I don't mean to preach, but I think most home inspectors lean too hard on their boilerplate.

. . . What is correct - to simply detect and recommend immediate further evaluation? Or do I go beyond this and state it needs to be cleaned or replaced? (yes - I recognize that there are additional issues that require corrections)

Thanks.

Personally, I'd stress that any breaker that's gotten wet should be replaced and I'd give no quarter on that point. As for the other parts, whether they should be replaced or not depends on how bad the corrosion is. Usually, no one can tell how bad things are until someone starts cleaning stuff.

From what I can see in your picture, that panel is toast.

- Jim Katen, Oregon

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I see corroded panels often around Boston. Checking the meter base box interior upstream of such a panel is important as it can be as bad or worse. A local three family burned due to a short at a meter box because of water penetration over many years. The fire progressed up the siding, to the soffit, through it and into the attic and took the place out. Get your hands on a 'corroded-looking' breaker someday and take it apart. That will learn ya.. (The inside is usually much worse than it appears on the outside).

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Originally posted by ozofprev

Originally posted by Jim Katen

I don't mean to preach, but I think most home inspectors lean too hard on their boilerplate.

Yes, yes, YES!!!id="maroon">

It's not just that a lot of HIs rely too much on boilerplate. It's that they rely too much on poorly-written wretched canned boilerplate.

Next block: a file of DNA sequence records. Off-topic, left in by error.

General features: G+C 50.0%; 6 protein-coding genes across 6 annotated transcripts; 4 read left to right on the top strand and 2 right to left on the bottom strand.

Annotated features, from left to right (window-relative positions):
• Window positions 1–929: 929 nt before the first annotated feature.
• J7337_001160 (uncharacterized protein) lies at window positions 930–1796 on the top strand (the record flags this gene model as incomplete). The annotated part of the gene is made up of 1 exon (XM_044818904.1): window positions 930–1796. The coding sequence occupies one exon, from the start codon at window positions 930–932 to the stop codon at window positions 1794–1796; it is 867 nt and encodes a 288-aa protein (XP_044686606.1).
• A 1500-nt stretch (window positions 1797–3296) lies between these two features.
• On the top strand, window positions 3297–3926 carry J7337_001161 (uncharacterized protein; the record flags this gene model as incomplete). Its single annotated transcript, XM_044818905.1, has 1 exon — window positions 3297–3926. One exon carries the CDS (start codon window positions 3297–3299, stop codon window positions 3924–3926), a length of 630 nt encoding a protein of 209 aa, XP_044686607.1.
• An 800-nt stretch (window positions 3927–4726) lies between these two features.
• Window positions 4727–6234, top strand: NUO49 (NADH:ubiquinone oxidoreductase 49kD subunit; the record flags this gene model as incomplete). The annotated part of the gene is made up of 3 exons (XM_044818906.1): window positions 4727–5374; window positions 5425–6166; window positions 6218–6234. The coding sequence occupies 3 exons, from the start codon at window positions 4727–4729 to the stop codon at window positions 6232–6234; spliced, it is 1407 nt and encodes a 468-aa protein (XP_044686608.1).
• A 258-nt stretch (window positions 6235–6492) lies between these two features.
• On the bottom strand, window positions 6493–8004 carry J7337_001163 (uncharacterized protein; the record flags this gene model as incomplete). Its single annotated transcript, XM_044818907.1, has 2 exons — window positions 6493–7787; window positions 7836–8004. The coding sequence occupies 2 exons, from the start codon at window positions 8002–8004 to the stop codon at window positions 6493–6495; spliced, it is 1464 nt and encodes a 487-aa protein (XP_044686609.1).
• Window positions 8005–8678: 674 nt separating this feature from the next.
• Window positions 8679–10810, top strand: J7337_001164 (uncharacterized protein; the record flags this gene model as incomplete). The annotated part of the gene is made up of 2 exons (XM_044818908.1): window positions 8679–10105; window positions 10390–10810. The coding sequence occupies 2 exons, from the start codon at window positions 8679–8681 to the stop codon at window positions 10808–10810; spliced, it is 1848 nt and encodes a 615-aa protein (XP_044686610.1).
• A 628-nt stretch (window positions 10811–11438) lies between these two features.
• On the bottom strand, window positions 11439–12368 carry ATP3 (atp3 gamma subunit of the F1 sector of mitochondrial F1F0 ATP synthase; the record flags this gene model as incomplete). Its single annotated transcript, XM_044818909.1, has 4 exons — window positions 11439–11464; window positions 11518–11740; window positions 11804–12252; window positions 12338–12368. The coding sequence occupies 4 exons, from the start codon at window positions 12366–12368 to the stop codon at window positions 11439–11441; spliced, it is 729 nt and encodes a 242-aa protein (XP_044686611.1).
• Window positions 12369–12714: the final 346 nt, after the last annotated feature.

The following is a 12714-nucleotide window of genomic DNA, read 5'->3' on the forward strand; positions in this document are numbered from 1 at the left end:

With the exception of the boilerplate that comes with Mark Cramer's IR software, I've never seen HI boilerplate that was worth using. All I've seen is soft-sell, misleading, mostly-illiterate gobbledegook. It does much more harm than good. ("Worthless pablum," as described in Herner vs. HouseMaster.)

All my way of saying: if an HI just has to rely on point-and-click boilerplate, he should re-write his canned boilerplate so that it conforms to his voice, and his part of the world.

Better yet, just erase the canned boilerplate, and write your own. And run it through a pro editor before you start clicking it into reports.

Any two-finger typist should be able to condemn this electrical panel with about 30 seconds' worth of writing. Takes that long to locate the boilerplate.

WJ

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I agree with everyone's comments above. Definitely recommend a licensed electrician evaluate and replace what is rusty and may not safely function.

Every so often I also run into panels (they always seem to be Pushmatic ones!) that the bozo painter forgot to install the panel cover or at least cardboard over the panel before spraying the room. You remove the deadfront cover and almost have to laugh. Like evidence of water and seeing rust in the panel, when we see paint inside the panel, best bet is to have a licensed electrician evaluate it for our liability and the safety of our clients. Like rust, who knows how deep the paint got and may prevent a proper connection.